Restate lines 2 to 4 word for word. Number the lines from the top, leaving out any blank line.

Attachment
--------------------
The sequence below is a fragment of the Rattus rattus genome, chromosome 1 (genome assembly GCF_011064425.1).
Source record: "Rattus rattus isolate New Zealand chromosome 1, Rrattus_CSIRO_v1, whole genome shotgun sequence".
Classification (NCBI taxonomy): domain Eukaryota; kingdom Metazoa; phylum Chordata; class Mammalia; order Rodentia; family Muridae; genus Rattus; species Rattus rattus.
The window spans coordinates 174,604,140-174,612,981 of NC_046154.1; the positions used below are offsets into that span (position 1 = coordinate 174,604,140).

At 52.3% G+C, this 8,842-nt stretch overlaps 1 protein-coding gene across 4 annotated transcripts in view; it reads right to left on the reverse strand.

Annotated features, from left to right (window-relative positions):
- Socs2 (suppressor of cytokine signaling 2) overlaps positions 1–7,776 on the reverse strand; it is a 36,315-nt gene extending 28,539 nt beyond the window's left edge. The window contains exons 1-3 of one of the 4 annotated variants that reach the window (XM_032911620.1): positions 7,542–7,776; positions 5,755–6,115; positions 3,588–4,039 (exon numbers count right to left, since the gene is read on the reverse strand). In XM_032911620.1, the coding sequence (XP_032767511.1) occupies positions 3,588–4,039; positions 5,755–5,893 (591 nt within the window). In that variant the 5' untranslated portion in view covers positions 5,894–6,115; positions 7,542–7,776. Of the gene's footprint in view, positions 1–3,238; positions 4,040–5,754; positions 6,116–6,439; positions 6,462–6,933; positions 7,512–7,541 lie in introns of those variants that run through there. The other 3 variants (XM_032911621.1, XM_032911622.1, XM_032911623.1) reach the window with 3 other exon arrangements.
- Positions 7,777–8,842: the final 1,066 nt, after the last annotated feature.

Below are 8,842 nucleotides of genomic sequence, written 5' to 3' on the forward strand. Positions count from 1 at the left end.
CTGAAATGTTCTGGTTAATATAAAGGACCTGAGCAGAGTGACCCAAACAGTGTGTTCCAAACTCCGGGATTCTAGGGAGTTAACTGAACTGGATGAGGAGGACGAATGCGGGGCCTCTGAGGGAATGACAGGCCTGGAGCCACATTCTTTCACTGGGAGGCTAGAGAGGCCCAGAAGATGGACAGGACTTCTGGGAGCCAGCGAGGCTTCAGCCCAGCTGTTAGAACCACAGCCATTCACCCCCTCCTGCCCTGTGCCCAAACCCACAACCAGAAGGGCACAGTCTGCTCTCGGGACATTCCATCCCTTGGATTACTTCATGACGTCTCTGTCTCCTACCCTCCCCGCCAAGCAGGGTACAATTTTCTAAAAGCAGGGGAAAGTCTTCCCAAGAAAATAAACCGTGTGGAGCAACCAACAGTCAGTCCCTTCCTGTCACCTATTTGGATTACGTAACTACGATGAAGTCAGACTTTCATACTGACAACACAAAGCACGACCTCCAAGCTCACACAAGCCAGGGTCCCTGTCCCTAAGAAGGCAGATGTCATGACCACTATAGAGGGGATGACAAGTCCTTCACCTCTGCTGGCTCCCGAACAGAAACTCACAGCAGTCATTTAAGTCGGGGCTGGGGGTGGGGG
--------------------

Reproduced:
Source record: "Rattus rattus isolate New Zealand chromosome 1, Rrattus_CSIRO_v1, whole genome shotgun sequence".
Classification (NCBI taxonomy): domain Eukaryota; kingdom Metazoa; phylum Chordata; class Mammalia; order Rodentia; family Muridae; genus Rattus; species Rattus rattus.
The window spans coordinates 174,604,140-174,612,981 of NC_046154.1; the positions used below are offsets into that span (position 1 = coordinate 174,604,140).